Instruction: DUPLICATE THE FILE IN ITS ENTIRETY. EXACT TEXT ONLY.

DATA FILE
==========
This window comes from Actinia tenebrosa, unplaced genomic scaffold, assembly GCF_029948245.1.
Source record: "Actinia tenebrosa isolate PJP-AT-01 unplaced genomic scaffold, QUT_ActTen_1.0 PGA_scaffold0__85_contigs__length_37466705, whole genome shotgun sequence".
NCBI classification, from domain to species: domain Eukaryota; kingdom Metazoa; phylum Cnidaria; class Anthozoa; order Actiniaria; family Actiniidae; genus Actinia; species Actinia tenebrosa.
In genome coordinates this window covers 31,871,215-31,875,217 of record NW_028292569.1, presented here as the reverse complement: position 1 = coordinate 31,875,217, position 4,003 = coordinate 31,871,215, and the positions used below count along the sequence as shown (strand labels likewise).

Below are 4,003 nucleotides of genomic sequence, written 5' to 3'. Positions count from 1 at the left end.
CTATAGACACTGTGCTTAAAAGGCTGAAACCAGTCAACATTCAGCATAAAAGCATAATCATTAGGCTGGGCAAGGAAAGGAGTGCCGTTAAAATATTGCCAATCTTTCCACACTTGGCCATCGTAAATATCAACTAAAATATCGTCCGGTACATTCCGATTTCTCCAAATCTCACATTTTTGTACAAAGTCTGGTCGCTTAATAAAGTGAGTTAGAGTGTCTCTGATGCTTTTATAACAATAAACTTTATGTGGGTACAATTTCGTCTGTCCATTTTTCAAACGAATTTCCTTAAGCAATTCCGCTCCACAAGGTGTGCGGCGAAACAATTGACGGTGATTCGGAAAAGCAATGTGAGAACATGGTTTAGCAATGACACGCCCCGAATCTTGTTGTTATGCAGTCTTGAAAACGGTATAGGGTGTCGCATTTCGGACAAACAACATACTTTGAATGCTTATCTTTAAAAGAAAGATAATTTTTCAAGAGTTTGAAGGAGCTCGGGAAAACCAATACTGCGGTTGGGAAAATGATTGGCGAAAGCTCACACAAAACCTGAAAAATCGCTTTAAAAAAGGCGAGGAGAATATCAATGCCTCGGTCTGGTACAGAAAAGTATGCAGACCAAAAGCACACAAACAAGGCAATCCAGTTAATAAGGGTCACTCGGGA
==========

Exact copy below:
This window comes from Actinia tenebrosa, unplaced genomic scaffold, assembly GCF_029948245.1.
Source record: "Actinia tenebrosa isolate PJP-AT-01 unplaced genomic scaffold, QUT_ActTen_1.0 PGA_scaffold0__85_contigs__length_37466705, whole genome shotgun sequence".
NCBI classification, from domain to species: domain Eukaryota; kingdom Metazoa; phylum Cnidaria; class Anthozoa; order Actiniaria; family Actiniidae; genus Actinia; species Actinia tenebrosa.
In genome coordinates this window covers 31,871,215-31,875,217 of record NW_028292569.1, presented here as the reverse complement: position 1 = coordinate 31,875,217, position 4,003 = coordinate 31,871,215, and the positions used below count along the sequence as shown (strand labels likewise).

Below are 4,003 nucleotides of genomic sequence, written 5' to 3'. Positions count from 1 at the left end.
CTATAGACACTGTGCTTAAAAGGCTGAAACCAGTCAACATTCAGCATAAAAGCATAATCATTAGGCTGGGCAAGGAAAGGAGTGCCGTTAAAATATTGCCAATCTTTCCACACTTGGCCATCGTAAATATCAACTAAAATATCGTCCGGTACATTCCGATTTCTCCAAATCTCACATTTTTGTACAAAGTCTGGTCGCTTAATAAAGTGAGTTAGAGTGTCTCTGATGCTTTTATAACAATAAACTTTATGTGGGTACAATTTCGTCTGTCCATTTTTCAAACGAATTTCCTTAAGCAATTCCGCTCCACAAGGTGTGCGGCGAAACAATTGACGGTGATTCGGAAAAGCAATGTGAGAACATGGTTTAGCAATGACACGCCCCGAATCTTGTTGTTATGCAGTCTTGAAAACGGTATAGGGTGTCGCATTTCGGACAAACAACATACTTTGAATGCTTATCTTTAAAAGAAAGATAATTTTTCAAGAGTTTGAAGGAGCTCGGGAAAACCAATACTGCGGTTGGGAAAATGATTGGCGAAAGCTCACACAAAACCTGAAAAATCGCTTTAAAAAAGGCGAGGAGAATATCAATGCCTCGGTCTGGTACAGAAAAGTATGCAGACCAAAAGCACACAAACAAGGCAATCCAGTTAATAAGGGTCACTCGGGA